The commercial side is growing again, but the military market is bigger, and it’s largely a
U.S.
market. We have participated in military programs including the Advanced Extremely High Frequency and Mobile User Objective System programs in the
United States
, Skynet 5 in
Britain
and Satcom Bw in
Germany
, but these have been what I call pseudo-commercial programs. The prime contractors have been relatively free to select suppliers as they see fit.

 

Ideally, we would like to have our business evenly divided among the civil, military and commercial markets.

 


You have spoken about increasing your presence in the


United States


to win more


U.S.


military business. What are your plans?

 

The decision is made. We are going to be there, either through an acquisition or through a development of our existing business. We already are hiring more people for our
California
sales office, and we have been evaluating possible acquisitions. We have looked at a range of possibilities for acquisitions and we think we know what a fair price would be. We’re going to continue looking.

 

Would developing your U.S. presence be a way of improving access to defense programs that are now off-limits to you?

 

Yes, if we are going to participate in this arena then we need to get the needed security clearances and satisfy the foreign ownership and control regulations.

 

Would you say the International Traffic in Arms Regulations (ITAR) rules that limit technology transfer are getting easier to deal with?

 

ITAR regulations now are more stringent than when ITAR started some seven years ago. For a company like Com Dev, the issues arise when we buy stuff from the
United States
. It can be difficult. We have been forced to source a fair amount of items outside the
United States
as a result.

 

Have you reduced your purchases of U.S-supplied components because of the technology-transfer rules?

 

We have had to do this, yes. We would rather work with
U.S.
suppliers that we know rather than try to create relationships elsewhere, especially because the volume of business we give our suppliers is relatively low. But since ITAR was put into place the amount of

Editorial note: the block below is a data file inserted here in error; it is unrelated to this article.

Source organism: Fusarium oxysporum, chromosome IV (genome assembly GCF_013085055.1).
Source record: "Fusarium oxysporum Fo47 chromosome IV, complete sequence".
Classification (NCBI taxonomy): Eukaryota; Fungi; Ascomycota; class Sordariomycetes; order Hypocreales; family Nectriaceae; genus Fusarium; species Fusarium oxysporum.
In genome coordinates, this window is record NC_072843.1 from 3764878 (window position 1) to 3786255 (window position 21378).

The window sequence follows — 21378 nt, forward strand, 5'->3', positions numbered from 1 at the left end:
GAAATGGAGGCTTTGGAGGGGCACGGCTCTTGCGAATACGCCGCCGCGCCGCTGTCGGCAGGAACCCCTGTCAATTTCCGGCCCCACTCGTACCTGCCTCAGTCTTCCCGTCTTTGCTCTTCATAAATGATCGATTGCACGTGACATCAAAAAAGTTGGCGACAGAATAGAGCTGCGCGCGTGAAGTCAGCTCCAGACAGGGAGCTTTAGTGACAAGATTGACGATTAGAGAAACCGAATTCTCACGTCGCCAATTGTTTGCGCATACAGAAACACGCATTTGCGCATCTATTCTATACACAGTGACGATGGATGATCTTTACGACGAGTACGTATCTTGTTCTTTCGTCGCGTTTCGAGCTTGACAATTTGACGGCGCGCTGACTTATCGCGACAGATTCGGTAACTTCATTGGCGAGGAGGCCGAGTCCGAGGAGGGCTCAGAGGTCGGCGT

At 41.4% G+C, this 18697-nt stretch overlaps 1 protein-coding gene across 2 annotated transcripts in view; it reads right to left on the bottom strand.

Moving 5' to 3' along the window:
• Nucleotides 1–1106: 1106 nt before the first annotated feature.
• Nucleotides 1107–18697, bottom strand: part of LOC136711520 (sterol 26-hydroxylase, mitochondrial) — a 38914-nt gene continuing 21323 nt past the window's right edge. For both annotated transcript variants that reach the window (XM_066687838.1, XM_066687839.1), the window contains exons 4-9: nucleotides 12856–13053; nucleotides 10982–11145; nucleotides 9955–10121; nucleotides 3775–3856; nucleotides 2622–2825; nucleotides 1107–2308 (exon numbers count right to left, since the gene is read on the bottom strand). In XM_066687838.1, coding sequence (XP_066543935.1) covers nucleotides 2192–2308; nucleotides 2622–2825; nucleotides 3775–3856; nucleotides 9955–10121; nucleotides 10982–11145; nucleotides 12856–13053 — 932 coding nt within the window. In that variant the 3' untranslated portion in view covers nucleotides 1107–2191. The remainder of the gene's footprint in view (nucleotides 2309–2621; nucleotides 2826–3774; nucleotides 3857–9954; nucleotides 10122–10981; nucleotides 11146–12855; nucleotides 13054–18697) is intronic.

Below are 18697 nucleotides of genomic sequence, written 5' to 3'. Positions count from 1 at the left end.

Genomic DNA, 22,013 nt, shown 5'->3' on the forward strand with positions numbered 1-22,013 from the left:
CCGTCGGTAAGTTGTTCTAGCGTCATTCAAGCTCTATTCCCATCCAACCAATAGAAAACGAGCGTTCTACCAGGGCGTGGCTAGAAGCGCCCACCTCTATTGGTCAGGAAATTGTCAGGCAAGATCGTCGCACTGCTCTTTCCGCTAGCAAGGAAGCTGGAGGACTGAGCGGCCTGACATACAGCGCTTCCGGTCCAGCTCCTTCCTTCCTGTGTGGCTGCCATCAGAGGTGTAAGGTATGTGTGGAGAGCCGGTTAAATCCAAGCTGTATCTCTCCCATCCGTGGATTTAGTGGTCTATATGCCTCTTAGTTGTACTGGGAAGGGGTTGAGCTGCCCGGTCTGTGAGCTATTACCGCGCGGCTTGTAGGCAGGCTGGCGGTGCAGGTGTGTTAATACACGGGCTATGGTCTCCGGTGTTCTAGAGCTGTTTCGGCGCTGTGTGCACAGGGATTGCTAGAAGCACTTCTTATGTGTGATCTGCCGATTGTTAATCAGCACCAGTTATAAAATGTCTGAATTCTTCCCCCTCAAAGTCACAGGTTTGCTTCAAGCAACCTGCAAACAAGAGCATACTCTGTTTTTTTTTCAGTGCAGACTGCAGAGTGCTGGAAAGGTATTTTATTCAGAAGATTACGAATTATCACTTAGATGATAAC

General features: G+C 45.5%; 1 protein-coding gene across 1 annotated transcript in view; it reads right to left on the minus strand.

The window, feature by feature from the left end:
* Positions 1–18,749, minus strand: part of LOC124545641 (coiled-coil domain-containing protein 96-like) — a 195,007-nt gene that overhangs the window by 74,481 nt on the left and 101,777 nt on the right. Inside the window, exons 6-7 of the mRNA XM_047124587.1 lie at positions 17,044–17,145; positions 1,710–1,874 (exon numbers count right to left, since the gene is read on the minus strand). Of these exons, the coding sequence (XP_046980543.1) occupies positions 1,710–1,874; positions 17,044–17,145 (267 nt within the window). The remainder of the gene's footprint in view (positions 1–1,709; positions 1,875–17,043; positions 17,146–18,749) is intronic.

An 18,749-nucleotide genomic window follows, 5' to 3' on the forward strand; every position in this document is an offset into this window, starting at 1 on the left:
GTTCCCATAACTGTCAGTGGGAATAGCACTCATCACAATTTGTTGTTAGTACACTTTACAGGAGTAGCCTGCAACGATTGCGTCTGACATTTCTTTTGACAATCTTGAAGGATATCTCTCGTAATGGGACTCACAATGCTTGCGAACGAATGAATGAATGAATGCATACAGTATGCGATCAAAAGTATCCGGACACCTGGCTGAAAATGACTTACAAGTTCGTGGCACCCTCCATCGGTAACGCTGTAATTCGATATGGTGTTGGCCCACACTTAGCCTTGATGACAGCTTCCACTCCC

U.S.
components we buy as a percent of our total is slightly down.

 


Would you expect necessarily higher margins if you began to pick up more


U.S.


Defense Department work?

 

That might be the case generally. But the higher margins people talk about in the defense business are in part due to a lack of competition. Take Telesat
Canada
as an example. When Telesat wants to order a satellite, it might have four aggressive bidders competing for the business.

 

There’s competition in U.S. Defense Department programs as well, with Lockheed Martin, Boeing and others.

 

I don’t see much evidence that these companies are cutting each other’s throats in trying to win this business. Despite, that, I can assure you that at Com Dev we haven’t seen any evidence of the so-called pork-barrel, fat military programs.

 

Have you set a timetable for an acquisition or other growth in the United States that will give you a U.S. presence for bidding on coming programs like the Transformational Communications Satellite program or GPS-3?

 

Time is of the essence for us only because we have made the decision and so we want to move. If we made a purchase, we could take advantage of the relationships the acquired company has established. Then again, individuals you hire also have established relationships. So we are keeping our options open, but we are going to be there, one way or the other.